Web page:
The photos don’t do it justice. I need to shoot in better light, get a better camera, but there it is. That’s walnut dye on silk. That’s my clothespinori (my personal spin on shibori.) The happy accident, where I got the COLOR that is like little windows…that happened when dye caught up in the wooden clothespins leached onto the silk, giving these amazing colored impressions surrounded by walnut. These look like houses, castles…magical.


A lot of things happened with this piece of silk. I actually dyed four of these pieces, they were so wonderful.


This is what the silk print used to look like, that purple and white striped one at the top.


This cloth was simply twisted and tied, much like you would a hank of yarn. The purple bled all over the place. Amazing.

Here is a collage I’m working on which includes some of the orange silk pieces which were clothespinoried.


The feature fabric in the middle, the one with the Lovers, has obviously been walnut died. All these pieces have. I didn’t like the results of the feature fabric to begin with. In fact, there were a handful of pieces like this I wasn’t all that impressed with. It was the silks and the laces that took my breath away. The other fabrics seemed dulled, not all that impressive.

But, a few nights ago, I couldn’t sleep, so I got out this latest batch of dyed fabrics and just started looking at them. Suddenly, I could SEE. The walnut had completely framed the Lovers, antiqued them. This grew into a collage, a scene, which I am continuing to work with in the sewing room. I will post more photos another time, as it has progressed since then.

I kept wanting to really see things, in my search for finding my own niche in the textile artist world. Like I said, many of my latest efforts did not seem all that impressive. But then I SAW this piece. Ghost trees.


Ghost trees, like the swamp I visited in Louisianna.

I hope I can do these fabrics justice.





Feeling in between…

I feel a bit off today. I woke up too early and had sketchy sleep afterwards. It’s made me feel tired and cranky and not sure how to shape my day.

I had some options. I could go to the yarn store and hang out where the annual yarn hop is going on. But I’m not sure I’d be good company. Maybe I will take a nap, instead. I have a slight headache.

Something unusual today…I learned about the death of a local man, an artist and photographer. I didn’t know him, but H did and spoke with him just a few days ago. I suppose he died suddenly, unexpectedly. The topic of their conversation? The historic stone bridges which suffered damage during recent flooding.


As you can see, the bridge above was destroyed, completely washed out. Three others were damaged. I haven’t heard if they will be torn down or repaired.

The man who died was nearly finished writing a coffee table book about the history of these bridges. He had been retired from his career job for less than two months. I wonder if the destruction of the bridges broke his heart?

The people who designed and built these bridges are long gone, along with their skills and craftsmanship. A few years ago, one of the stone bridges was replaced with a modern bridge. There wasn’t anything wrong with it other than the farmers hated it. They couldn’t get their big, modern farm equipment across it. Workers used bull dozers to take down the bridge. They thought it would be an easy task, but it took them days. The bridge was so well constructed it was nearly impossible to take down.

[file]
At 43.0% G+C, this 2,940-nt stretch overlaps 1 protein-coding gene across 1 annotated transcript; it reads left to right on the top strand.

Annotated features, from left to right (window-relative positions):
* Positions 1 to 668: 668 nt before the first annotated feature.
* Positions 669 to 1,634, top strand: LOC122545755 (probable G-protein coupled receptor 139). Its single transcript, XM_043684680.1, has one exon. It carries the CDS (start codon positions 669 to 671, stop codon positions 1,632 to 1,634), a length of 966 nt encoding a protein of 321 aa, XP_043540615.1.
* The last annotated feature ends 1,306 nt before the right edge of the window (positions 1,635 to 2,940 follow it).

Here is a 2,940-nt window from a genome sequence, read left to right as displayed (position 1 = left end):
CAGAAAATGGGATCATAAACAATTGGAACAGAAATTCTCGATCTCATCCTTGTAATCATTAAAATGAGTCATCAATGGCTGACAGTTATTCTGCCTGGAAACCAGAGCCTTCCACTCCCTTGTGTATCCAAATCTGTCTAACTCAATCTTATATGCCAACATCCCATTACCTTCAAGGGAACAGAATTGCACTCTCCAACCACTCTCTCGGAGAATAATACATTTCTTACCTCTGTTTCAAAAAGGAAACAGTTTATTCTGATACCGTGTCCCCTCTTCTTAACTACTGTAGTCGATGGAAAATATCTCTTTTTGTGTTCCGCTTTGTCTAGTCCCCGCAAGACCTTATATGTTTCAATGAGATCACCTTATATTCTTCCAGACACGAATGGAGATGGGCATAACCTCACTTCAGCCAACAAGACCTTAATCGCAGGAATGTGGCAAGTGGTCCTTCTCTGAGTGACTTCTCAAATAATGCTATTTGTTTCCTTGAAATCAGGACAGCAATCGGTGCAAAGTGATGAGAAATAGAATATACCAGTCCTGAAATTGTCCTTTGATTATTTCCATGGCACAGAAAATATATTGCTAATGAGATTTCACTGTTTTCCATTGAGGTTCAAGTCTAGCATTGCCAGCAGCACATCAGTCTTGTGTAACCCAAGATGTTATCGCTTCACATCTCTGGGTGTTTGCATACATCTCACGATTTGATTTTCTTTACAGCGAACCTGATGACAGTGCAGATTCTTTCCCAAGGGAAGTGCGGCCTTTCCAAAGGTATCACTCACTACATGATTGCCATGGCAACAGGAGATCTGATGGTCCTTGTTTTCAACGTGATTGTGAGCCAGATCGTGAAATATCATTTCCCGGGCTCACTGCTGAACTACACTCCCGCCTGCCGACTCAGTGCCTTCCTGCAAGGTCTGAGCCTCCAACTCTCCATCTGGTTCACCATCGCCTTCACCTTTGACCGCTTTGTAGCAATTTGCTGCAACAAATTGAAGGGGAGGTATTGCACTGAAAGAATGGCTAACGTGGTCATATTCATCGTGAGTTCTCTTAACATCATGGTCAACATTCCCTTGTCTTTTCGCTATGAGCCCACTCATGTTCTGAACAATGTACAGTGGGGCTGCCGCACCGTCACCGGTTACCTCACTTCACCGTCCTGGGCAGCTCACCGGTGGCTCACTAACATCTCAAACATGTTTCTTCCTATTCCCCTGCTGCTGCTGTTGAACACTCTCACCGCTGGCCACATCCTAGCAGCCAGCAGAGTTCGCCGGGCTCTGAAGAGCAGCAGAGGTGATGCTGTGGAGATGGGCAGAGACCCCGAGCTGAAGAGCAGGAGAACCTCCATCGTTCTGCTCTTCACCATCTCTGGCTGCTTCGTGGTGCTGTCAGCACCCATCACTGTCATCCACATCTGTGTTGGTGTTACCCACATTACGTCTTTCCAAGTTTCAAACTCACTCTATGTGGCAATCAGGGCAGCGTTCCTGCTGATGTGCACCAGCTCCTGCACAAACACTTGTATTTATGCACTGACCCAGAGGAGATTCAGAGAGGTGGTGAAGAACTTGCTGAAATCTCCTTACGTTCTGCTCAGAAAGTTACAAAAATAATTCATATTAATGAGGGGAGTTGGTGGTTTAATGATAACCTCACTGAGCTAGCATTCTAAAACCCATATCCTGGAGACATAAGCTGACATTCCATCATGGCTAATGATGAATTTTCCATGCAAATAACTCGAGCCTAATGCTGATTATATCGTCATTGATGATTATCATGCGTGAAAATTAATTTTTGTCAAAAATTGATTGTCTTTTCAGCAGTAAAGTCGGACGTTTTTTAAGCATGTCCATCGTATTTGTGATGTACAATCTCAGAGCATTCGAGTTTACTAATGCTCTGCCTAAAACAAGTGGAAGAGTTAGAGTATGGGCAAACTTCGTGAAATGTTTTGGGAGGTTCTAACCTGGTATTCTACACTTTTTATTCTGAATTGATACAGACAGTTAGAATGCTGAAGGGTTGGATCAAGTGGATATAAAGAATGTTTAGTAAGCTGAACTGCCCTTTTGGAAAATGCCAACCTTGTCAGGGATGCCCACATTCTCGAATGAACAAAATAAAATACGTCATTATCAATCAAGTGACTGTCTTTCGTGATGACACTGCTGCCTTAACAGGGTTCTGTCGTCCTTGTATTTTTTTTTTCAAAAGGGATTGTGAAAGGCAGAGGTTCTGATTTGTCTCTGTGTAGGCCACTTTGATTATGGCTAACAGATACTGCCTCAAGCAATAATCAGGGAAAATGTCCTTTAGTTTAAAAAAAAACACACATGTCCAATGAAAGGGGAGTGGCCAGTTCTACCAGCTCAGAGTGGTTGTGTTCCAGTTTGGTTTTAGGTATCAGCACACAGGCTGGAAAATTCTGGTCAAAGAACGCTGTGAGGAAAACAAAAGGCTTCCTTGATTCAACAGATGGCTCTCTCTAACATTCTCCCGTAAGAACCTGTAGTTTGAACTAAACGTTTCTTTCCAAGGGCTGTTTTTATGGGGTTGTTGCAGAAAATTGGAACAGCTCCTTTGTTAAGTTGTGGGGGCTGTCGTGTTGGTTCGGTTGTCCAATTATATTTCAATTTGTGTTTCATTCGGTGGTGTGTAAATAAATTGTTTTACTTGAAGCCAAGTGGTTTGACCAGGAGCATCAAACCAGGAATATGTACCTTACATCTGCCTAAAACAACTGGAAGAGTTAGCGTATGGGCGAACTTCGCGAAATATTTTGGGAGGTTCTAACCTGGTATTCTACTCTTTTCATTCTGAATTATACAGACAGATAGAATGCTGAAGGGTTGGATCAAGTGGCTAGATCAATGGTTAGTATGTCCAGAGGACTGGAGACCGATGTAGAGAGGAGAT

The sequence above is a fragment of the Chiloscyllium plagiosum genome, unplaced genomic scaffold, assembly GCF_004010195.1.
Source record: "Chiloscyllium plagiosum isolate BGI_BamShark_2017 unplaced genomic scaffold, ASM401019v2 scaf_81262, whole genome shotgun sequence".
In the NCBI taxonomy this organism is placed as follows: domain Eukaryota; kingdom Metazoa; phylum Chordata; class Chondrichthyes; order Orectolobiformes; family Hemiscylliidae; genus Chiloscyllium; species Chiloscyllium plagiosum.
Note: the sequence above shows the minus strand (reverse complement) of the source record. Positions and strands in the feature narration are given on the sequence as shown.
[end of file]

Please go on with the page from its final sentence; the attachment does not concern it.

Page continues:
Other things of an antiquated nature…I took another look at some linens my mother gave me. She thinks they belonged to my grandmother, but really doesn’t know for sure where they came from. They are so beautiful. A few of them I will use in my new cloth making adventures. But some of these…I don’t think I have the heart to alter them. They are so perfect the way they are.

I love that old cotton camisole. I wonder who that belonged to? A piece of clothing from a time when women used many layers to cover themselves, all cotton. Many say life was simpler then.

On a different note, I’ve been working on my drawing efforts. I am hoping to take a drawing class this winter. I’ll have to drive an hour to reach it, but it’s the closest option I can find.

Per Jude Hill’s suggestion, I looked for inspirational photos online. I tried sketching a few faces I liked, mainly from ancient art, carved pieces and abstract art.

Maybe I can draw…just a little.









Another one…

I feel I have to write another blog entry since I have things I need to catch up on after not having a computer for several days. I need to get these thoughts and photos out of the queue so new things can come…

As I have mentioned, I go out barefoot most days to check the garden. I have realized this time, this practice, is a communication with the earth. I know all about grounding and have for years now, but after getting past some foot phobias (now THAT’s a story!) I have become braver about venturing out barefoot. I know, logically, I am exchanging positive ions (inflammation/bad mojo, etc…) for the earth’s healing negative ions, but there is a relationship, a conversation I have with the earth through my feet when I walk on the ground barefoot. It is a sensory experience, one without words or thoughts, but in the space between words and thoughts. I pick up on moisture levels, ground temperature, vegetation, and probably other things not consciously considered. I FEEL. I walk around my plantings, observe volunteers, monitor growth, all the while my feet talk with the earth. I always feel so much better after, and find myself wanting to go out several times a day just to have the experience.